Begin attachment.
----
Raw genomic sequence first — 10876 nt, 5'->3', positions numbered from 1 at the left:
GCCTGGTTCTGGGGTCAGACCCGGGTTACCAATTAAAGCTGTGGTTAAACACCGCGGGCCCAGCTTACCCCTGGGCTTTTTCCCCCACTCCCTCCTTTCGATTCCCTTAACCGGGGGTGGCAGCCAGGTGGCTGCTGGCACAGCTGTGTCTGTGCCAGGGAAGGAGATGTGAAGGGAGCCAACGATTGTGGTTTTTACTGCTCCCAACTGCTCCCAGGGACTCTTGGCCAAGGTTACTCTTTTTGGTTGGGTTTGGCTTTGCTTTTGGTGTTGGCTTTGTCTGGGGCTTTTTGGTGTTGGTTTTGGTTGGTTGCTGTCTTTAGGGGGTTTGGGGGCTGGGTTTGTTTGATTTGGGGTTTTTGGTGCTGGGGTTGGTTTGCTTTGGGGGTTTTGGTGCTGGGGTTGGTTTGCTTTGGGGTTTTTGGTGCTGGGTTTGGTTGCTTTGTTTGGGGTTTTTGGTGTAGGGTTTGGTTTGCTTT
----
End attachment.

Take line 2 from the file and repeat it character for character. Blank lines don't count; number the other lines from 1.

GCCTGGTTCTGGGGTCAGACCCGGGTTACCAATTAAAGCTGTGGTTAAACACCGCGGGCCCAGCTTACCCCTGGGCTTTTTCCCCCACTCCCTCCTTTCGATTCCCTTAACCGGGGGTGGCAGCCAGGTGGCTGCTGGCACAGCTGTGTCTGTGCCAGGGAAGGAGATGTGAAGGGAGCCAACGATTGTGGTTTTTACTGCTCCCAACTGCTCCCAGGGACTCTTGGCCAAGGTTACTCTTTTTGGTTGGGTTTGGCTTTGCTTTTGGTGTTGGCTTTGTCTGGGGCTTTTTGGTGTTGGTTTTGGTTGGTTGCTGTCTTTAGGGGGTTTGGGGGCTGGGTTTGTTTGATTTGGGGTTTTTGGTGCTGGGGTTGGTTTGCTTTGGGGGTTTTGGTGCTGGGGTTGGTTTGCTTTGGGGTTTTTGGTGCTGGGTTTGGTTGCTTTGTTTGGGGTTTTTGGTGTAGGGTTTGGTTTGCTTT